EMC World 2009: Day 2 recap. It's raining again...
So, what happened here? Well, there were two main topics that are both related to the new systems that was introduced a while back by EMC.
There was a session on the changes in the new Symmetrix Enginuity version 5874 for the new V-Max system. We were informed that among others the RAID-engine was redesigned. The new version allows for only 1 mirror per device instead of the previous 4 mirrors per device. They now allow all of the features on all of the RAID-levels, and they introduced the possibility of VLUN migration.
Also new was the support for large volumes. The limit increased from 16GB to 240GB. This should help a lot of people who were required to create large metasets before. Also, you can now create 512 hypers per drive.
You will find some changes in the management and provisioning section for this new version of Enginuity. Dynamic provisioning received some enhancements that reduce the number of steps required to present your storage to your host. You now create a storage group, a port group and a device group or initiator group. After that you are basically done. Create some templates once these prerequisites are created and you can present your storage with relative ease. People will also find that bin file changes are speeded up on this new release.
SRDF also received some upgraded numbers. The maximum number of SRDF groups is now at 256 groups per array, and 64 groups per FA-port. Still, you might want to reconsider splitting up all groups on 4 FA-ports.
They also introduced the new so called "DLDEV" or Diskless R2 Device, or in Symmetrix speech a so called R21 device that allows you to cascade to a 3rd site using SRDF/A. DLDEVs need to be on a V-Max though.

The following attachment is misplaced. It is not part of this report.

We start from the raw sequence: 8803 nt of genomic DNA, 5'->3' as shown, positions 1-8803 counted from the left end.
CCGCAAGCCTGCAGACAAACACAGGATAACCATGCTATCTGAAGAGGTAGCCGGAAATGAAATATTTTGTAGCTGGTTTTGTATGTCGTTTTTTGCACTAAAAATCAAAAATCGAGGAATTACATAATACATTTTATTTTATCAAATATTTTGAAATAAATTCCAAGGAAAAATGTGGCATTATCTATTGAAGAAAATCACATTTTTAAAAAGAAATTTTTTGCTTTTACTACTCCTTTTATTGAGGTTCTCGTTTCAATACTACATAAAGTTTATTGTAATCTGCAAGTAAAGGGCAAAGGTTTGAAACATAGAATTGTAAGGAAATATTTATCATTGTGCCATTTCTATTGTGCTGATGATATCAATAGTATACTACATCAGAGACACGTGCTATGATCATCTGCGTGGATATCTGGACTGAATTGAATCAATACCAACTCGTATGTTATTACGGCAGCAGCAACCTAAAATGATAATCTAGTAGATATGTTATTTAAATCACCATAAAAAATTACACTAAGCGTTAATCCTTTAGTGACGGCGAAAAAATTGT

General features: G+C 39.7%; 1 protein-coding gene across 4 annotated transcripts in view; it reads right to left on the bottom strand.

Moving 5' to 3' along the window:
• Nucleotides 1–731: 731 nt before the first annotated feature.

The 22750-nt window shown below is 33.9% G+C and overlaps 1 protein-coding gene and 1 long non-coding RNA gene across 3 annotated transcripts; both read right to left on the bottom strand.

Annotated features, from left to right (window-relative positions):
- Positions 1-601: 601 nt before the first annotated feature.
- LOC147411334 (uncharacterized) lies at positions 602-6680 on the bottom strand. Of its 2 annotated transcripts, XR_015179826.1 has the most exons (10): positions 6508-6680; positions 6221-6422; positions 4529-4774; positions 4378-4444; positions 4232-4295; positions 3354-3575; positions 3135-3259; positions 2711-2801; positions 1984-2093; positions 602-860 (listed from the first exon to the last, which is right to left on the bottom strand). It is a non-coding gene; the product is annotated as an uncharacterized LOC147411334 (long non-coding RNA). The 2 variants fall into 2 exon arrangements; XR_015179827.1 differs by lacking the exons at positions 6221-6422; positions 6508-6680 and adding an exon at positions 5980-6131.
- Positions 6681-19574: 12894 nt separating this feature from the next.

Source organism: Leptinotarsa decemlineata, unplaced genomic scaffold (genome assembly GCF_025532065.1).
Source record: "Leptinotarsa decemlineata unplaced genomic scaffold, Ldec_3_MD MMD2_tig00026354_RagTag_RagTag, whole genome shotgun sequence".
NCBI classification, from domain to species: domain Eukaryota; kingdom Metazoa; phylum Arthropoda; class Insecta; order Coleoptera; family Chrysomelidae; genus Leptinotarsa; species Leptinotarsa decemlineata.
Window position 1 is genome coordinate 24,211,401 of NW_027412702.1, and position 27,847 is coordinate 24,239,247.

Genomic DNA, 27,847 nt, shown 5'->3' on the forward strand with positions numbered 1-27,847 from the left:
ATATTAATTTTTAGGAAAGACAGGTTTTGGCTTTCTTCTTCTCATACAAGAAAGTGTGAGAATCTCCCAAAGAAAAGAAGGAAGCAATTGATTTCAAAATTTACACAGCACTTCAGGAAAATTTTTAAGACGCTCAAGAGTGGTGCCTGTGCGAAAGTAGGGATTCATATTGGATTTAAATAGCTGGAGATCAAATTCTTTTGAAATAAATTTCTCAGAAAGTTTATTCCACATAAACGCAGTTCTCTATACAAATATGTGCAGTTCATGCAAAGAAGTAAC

After an interruption I got in to a private V-Max session a bit later then I planned, but I still managed to get some new information.
Currently one of the less official recommendations that you will find is that if you have a large datacenter, you might consider distributing some engine groups in the various areas of your datacenter. Current distance limits you will find are at around 100 meters. Simple reason for this distance limitation is the fact that you are working with latencies. If you take the distance up to 100 meters, you will find that latency will increase with a factor 27. Upping the distance could create some unforeseen issues.
One of the questions was that with FAST we will see a tiering over the various storage media, but what will EMC do to tier my storage on the various storage classes. In a normal situation you want your mission critical data on high end arrays, and work your way down. One could imagine something similar to FAST on a different level that would allow you to better utilize the various availability levels of you storage hardware.
The engineers implied that they are working on this, but unfortunately would not go in to a great deal of detail.
One of the most heard questions so far is probably "When will FAST v2 be coming to the V-Max?". Current timeline indicated about 1 to 1.5 years, but no one was willing to talk about any of the technical details. This raises the question how far they actually are with the FAST technology, and that's a question that produces the same "no coment" remark and look. What they were able to tell though was that they are planning to introduce FAST on the Clariion series array, which will be a major money maker when they are able to deliver. Currently you will find around 300,000 CX's worldwide, and one can only imagine how many people might be interested in purchasing this technology, if and/or when it works. A first version of FAST v1 should be introduced at the end of the year according to Barry Burke.
And even on a V-Max the newer FAST version will bring in some major cash. You will find it as a separately billed option when you would like to use FAST for fat LUNs and thin LUNs.
However, one general statement was clear. "FAST is coming!"
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